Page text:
Graduate Course-Educational Research

Assignment Summary

Leanne Ketterlin Geller, PhD

Professor, Educational Policy and Leadership

Southern Methodist University

Course: Measurement and Assessment 1 is an introductory course offered to doctoral students at the beginning of the second year of their program.

Student population: Course enrollment averages 5-10 doctoral students pursuing a degree in educational research

Course learning goals/outcomes:

This course focuses on fundamental theories of measurement and assessment. Students will:

  1. Learn the historical progression of the concept of validity, culminating in a study of the argument-based approach to validity.
  2. Understand the role of evidence in validation and consider appropriateness and sufficiency of evidence in a validity argument.
        a. Understand and know how to design studies to gather sources of validity evidence (e.g., content-related evidence, relation to other variables, response processing).
        b. Understand and know how to calculate indices of reliability.
  3. Learn and apply instrument development principles.
  4. Understand and evaluate the implication of potential threats to validity and reliability.


Assignment learning goals/outcomes:

Through this assignment, students will evaluate the validity of a stated interpretation or use of an existing instrument by:

  1. Critically examining the quality of sources of evidence for an existing instrument,
  2. Determining the sufficiency of evidence supporting or refuting the stated interpretation or use, and
  3. Examining the overall plausibility of validity of the stated interpretation or use.


Description of the assignment: 

To measure students’ attainment of these skills, students critique an existing instrument that is currently being used or under consideration for a specific purpose within their research assistantships. The critique requires students to engage in a critical exploration to evaluate the appropriateness of the instrument for a specific interpretation or use. Students examine the validity evidence supporting (or refuting) the claims, and ultimately, make a summative evaluation about the validity of the interpretation or use of the test scores.

  1. Students research validity evidence for the specified interpretation or use of the test, beginning with an examination of the information presented in the Mental Measurements Yearbook (MMY).
  2. Students examine the test manual and two research articles about the test. They amass theoretical and technical information about the instrument.
  3. Students evaluate the coherence of the accumulated evidence. They make recommendations for additional evidence or studies that may be needed to further substantiate the score-based claims. Students are encouraged to critically examine the commentary and summary provided in the MMY database and integrate these perspectives in their evaluation.
  4. Students defend their perspective (e.g., the evidence is sufficient or insufficient to warrant using the instrument for the specific purpose) in writing and a class presentation and explain how they arrived at their final judgment. Other students are encouraged to generate counter-claims that could be used to refute the judgment. This discussion is generative and not part of the grading scheme.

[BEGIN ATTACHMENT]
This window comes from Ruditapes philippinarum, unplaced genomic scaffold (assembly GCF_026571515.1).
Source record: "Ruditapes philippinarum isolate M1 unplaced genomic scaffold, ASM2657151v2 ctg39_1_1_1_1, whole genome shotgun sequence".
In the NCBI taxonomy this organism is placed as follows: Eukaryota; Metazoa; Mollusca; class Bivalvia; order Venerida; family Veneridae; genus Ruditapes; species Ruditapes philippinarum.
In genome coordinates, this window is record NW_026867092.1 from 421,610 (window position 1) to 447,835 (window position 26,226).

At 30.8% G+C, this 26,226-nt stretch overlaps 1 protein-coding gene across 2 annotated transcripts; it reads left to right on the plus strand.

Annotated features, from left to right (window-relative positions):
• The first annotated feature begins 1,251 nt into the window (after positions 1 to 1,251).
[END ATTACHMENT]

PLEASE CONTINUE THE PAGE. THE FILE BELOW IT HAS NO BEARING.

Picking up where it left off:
View/Download Assignment Description & Scoring Guide

Prerequisite knowledge needed to complete the assignment

Prior to enrolling in this course, students have already completed introductory courses in qualitative and quantitative research design and introductory statistics and are simultaneously taking courses in advanced quantitative research design and statistics. In this course, we discuss the importance of alignment between the purpose of an existing assessment and its use within research contexts and consider which sources of evidence are needed to justify the use. 

Course readings include the Standards for Educational and Psychological Testing (AERA, APA, & NCME, 2014) and a variety of chapters and articles, including:

  • Brennan, R. L. (Ed.). (2006) Educational Measurement (4th ed.). Westport, CT: American Council on Education/Praeger

  • Cizek, G. J., Rosenberg, S. L., & Koons, H. H. (2008). Sources of validity evidence for educational and psychological tests. Educational and Psychological Measurement, 69(3), 397-412.
  • Kane, M. (2013). The argument-based approach to validation. School Psychology Review, 42(4), 448-457.
  • Messick, S. (1989). Meaning and values in test validation: The science and ethics of assessment. Educational Researcher, (18)2, 5-11.

Grading of the Assignment

In addition to the verbal feedback provided by students’ peers, I provide extensive written feedback. Moreover, students are allowed to use both sources of feedback to revise their critique.

 View/Download Assignment Description & Scoring Guide

Student response and value of the assignment for students

I continue to use this assignment to measure students’ attainment of these instructional objectives because of the positive feedback I receive from students and the supervisors of their research assistantships. Students routinely comment that as a result of this assignment they are able to critically evaluate the measures described in research articles and are more attuned to the importance of careful selection of instruments in research designs. Supervisors comment on students’ critical evaluation of instruments.